How to grow your TikTok following, as highlighted by Alex Friedman and her 77K followers

December 9, 2022
Ashley R. Cummings
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TikTok is one of the most powerful tools to build a rapid audience online. Anyone who’s signed up has experienced the initial “boost” that comes with your first couple of posts. TikTok’s algorithm often sets you up for success, hoping to hook you to the platform.

But what happens next? You start to find out how competitive TikTok can be. After all, we’re talking about the first non-Facebook app to reach 3 billion global downloads. That’s great news if you’re looking to build an audience. But it’s also a high bar if you’re trying to stand out and build an audience.

Fortunately, Alex Friedman has some of the answers. As she put it on Twitter:

So, how did Friedman gain ~400 followers a day so quickly? It turns out it wasn’t any one tip, but an assembly line of tips she turned into a consistent TikTok strategy. Here’s what she did—along with an easy framework startups like yours can adopt to build your TikTok presence.

The first four months: use TikTok’s “virality” features

The good news is TikTok is rookie-friendly. You don’t have to have a giant social media audience to leverage. You don’t even need to buy followers. You only need to understand the platform and approach it consistently to get it started.

How viral-friendly is TikTok? One study poked and prodded at the algorithm to find out how often users could go viral on the platform. Researchers measured the likelihood that a TikTok “challenge” would resonate with particular users. They learned—maybe to no one’s surprise—that users would only engage with challenges that interested them.

But even more fascinating is that the researchers were able to predict who would participate in a challenge with astonishing accuracy. Their machine-learning algorithms eventually reached 49% accuracy. Not quite as good as a coin flip—but still far less random than you might imagine.

Alex Friedman believes exploiting TikTok’s viral-friendly features is integral to success. “I strongly believe TikTok throttles you as a creator,” said Friedman in her Twitter thread. “If it senses you have the potential to go viral, it will give you that early. But you have to take it or it will go away,” said Friedman.

@heyalexfriedman 2 of my favorite NoCode tools as a startup non-technical founder! @heyalexfriedman #startup #nocode ♬ original sound - Alex Friedman | Startup & Tech

What does she mean by that? “You need to take advantage of the growth in the beginning when you see your first burst of growth and traction,” said Friedman. 

“Creators can take advantage of this by setting a personal KPI such as posting 1-2x per day for 60 days and bulk creating your content so you have things you can post consistently without burning out. “

The data backs this up. The traditional thought goes like this. To encourage users to stick around on the platform, TikTok tends to give your first video added visibility.

But does it? 
Ben Thamite ran the numbers on tens of thousands of videos and found that second videos, in general, tend to score higher views and engagement:

Image Source

His conclusion? “There is no evidence to support the claim that TikTok does anything special with first videos,” said Thamite.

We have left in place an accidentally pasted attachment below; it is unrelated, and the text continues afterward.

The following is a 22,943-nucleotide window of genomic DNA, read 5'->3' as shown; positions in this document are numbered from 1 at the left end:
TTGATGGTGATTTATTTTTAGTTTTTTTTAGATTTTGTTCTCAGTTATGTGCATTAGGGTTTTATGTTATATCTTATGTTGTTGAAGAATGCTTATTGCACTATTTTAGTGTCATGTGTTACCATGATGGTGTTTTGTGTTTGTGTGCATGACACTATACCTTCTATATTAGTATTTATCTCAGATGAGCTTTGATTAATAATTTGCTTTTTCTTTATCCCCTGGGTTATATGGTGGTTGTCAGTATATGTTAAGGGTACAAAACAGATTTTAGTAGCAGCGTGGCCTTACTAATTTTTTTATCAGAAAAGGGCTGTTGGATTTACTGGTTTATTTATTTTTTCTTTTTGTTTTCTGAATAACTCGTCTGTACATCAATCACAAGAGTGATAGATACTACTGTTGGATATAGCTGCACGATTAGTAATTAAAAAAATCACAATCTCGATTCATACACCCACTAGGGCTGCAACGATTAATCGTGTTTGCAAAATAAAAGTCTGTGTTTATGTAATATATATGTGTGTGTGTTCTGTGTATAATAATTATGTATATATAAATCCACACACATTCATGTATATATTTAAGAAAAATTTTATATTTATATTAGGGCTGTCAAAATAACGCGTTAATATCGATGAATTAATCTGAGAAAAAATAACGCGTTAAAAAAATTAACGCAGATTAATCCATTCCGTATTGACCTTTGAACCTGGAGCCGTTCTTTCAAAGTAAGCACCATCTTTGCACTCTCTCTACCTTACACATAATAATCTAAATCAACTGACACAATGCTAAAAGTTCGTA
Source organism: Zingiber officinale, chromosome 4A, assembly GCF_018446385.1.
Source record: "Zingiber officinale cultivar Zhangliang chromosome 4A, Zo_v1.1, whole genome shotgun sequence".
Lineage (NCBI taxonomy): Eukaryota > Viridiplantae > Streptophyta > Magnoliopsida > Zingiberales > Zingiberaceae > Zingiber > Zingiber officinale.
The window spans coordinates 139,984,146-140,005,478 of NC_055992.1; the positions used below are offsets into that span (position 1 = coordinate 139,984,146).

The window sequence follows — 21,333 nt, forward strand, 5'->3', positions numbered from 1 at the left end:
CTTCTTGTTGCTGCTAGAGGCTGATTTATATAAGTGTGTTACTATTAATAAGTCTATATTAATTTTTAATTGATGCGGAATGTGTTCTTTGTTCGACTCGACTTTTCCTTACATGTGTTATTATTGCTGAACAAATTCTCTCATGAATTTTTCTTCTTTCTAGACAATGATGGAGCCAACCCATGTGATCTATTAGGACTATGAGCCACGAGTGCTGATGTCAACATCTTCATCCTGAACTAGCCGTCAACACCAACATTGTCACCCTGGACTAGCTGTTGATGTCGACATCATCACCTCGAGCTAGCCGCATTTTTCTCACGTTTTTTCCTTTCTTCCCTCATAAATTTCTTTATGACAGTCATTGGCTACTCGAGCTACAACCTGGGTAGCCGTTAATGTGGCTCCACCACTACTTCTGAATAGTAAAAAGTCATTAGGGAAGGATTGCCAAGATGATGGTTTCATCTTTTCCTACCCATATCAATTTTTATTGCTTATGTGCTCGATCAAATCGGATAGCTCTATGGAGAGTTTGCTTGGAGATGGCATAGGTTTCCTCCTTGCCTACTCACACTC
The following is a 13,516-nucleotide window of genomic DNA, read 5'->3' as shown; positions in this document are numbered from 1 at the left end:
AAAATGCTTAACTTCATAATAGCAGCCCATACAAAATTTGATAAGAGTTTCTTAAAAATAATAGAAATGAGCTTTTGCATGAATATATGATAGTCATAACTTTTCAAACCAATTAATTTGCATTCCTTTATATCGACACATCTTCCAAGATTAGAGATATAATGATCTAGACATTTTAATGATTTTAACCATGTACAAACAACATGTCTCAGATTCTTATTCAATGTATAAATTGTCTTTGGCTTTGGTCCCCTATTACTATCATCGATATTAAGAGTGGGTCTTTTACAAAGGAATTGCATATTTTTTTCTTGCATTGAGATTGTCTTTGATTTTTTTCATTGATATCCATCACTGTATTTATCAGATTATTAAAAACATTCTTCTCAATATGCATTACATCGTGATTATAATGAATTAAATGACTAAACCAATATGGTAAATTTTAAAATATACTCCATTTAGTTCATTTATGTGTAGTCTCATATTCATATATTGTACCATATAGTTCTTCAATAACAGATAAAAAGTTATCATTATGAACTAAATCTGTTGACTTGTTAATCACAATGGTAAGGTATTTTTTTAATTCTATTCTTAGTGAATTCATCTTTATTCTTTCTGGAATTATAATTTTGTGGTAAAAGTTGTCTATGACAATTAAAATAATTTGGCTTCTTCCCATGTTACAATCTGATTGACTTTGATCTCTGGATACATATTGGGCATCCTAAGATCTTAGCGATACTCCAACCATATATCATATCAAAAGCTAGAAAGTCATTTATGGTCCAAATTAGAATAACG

Alex Friedman’s advice lines up with this. Her idea that “you have to take it or it will go away” suggests you can’t rely on any short-term boost. Instead, you need a plan for staying consistent:

  • Don’t launch until you have a plan. If the data shows that second posts tend to outperform the first, it means that users will grow as they build a following. Don’t launch your own first video until you have a plan for a follow-up. When you do, you’ll be better positioned to post consistently.

  • Don’t forget about the early portions of your videos. Don’t depend on that first-post boost to do all your work for you. Instead, start thinking about the first few seconds of every video you post. For example, “opening a TikTok video with a powerful emotion such as surprise created a 1.7x lift over content that started with a neutral expression,” according to Hootsuite. That means you need to get consistent with creating your hooks.

Consistently create high-impact, no-intro videos. Do this from the get-go and you’ll likely notice yourself building an audience faster than you anticipated. 

Want an example? Here’s a Fabletics post that boasts no intro whatsoever—it just gets straight into the workout.

Don’t start with a bang by hoping for first-video viral success. Instead, start with a bang by opening each video you upload with high-impact hooks. Then start doing it consistently.

Pick your community and niche

Don’t try to be something for everybody. TikTok’s audience includes billions of users. There’s plenty of followers to go around.

In fact, you may find you’ll experience faster growth by picking a niche. Friedman recommends first picking a niche, then choosing the “pillars” of content you’ll create to serve this niche. 

Let’s take an example. If you choose a niche like fitness, your pillars can then be items like healthy recipes or workout suggestions. In short, your “pillars” become what you build your content around.

Why is it important to pick a niche? For starters, you’ll need an audience with whom you resonate. But let’s get even more technical than that. As we alluded to earlier, people were more likely to engage with content that appealed to their interests. By choosing a niche that appeals to the interests of a specific group, you’re more likely to resonate with TikTok users. This boosts your performance, which gets you more views.